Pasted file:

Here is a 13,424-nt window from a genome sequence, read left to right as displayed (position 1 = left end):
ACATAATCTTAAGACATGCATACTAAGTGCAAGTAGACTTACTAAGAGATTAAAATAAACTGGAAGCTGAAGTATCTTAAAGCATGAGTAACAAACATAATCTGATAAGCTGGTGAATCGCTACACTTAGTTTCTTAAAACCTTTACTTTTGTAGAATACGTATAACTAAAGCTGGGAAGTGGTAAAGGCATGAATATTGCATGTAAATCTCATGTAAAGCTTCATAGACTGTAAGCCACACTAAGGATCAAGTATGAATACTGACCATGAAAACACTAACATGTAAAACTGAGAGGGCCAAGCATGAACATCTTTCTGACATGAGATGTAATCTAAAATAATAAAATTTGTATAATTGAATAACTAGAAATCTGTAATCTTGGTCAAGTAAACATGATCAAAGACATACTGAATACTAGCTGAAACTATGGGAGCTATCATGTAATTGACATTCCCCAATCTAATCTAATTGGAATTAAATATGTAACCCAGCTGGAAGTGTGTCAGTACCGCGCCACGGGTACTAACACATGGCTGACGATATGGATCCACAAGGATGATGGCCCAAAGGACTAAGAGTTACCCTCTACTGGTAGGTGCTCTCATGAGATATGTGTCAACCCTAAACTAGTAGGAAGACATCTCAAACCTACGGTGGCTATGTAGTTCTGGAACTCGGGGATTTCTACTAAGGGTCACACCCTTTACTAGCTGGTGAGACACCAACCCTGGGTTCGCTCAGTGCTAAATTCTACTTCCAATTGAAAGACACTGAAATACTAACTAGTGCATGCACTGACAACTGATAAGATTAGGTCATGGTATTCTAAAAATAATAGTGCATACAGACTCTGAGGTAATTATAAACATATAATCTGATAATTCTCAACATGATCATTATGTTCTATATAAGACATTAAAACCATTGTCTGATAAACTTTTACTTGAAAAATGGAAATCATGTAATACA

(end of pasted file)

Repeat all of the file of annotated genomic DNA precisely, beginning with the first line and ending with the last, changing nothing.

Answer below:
Here is a 13,424-nt window from a genome sequence, read left to right as displayed (position 1 = left end):
ACATAATCTTAAGACATGCATACTAAGTGCAAGTAGACTTACTAAGAGATTAAAATAAACTGGAAGCTGAAGTATCTTAAAGCATGAGTAACAAACATAATCTGATAAGCTGGTGAATCGCTACACTTAGTTTCTTAAAACCTTTACTTTTGTAGAATACGTATAACTAAAGCTGGGAAGTGGTAAAGGCATGAATATTGCATGTAAATCTCATGTAAAGCTTCATAGACTGTAAGCCACACTAAGGATCAAGTATGAATACTGACCATGAAAACACTAACATGTAAAACTGAGAGGGCCAAGCATGAACATCTTTCTGACATGAGATGTAATCTAAAATAATAAAATTTGTATAATTGAATAACTAGAAATCTGTAATCTTGGTCAAGTAAACATGATCAAAGACATACTGAATACTAGCTGAAACTATGGGAGCTATCATGTAATTGACATTCCCCAATCTAATCTAATTGGAATTAAATATGTAACCCAGCTGGAAGTGTGTCAGTACCGCGCCACGGGTACTAACACATGGCTGACGATATGGATCCACAAGGATGATGGCCCAAAGGACTAAGAGTTACCCTCTACTGGTAGGTGCTCTCATGAGATATGTGTCAACCCTAAACTAGTAGGAAGACATCTCAAACCTACGGTGGCTATGTAGTTCTGGAACTCGGGGATTTCTACTAAGGGTCACACCCTTTACTAGCTGGTGAGACACCAACCCTGGGTTCGCTCAGTGCTAAATTCTACTTCCAATTGAAAGACACTGAAATACTAACTAGTGCATGCACTGACAACTGATAAGATTAGGTCATGGTATTCTAAAAATAATAGTGCATACAGACTCTGAGGTAATTATAAACATATAATCTGATAATTCTCAACATGATCATTATGTTCTATATAAGACATTAAAACCATTGTCTGATAAACTTTTACTTGAAAAATGGAAATCATGTAATACA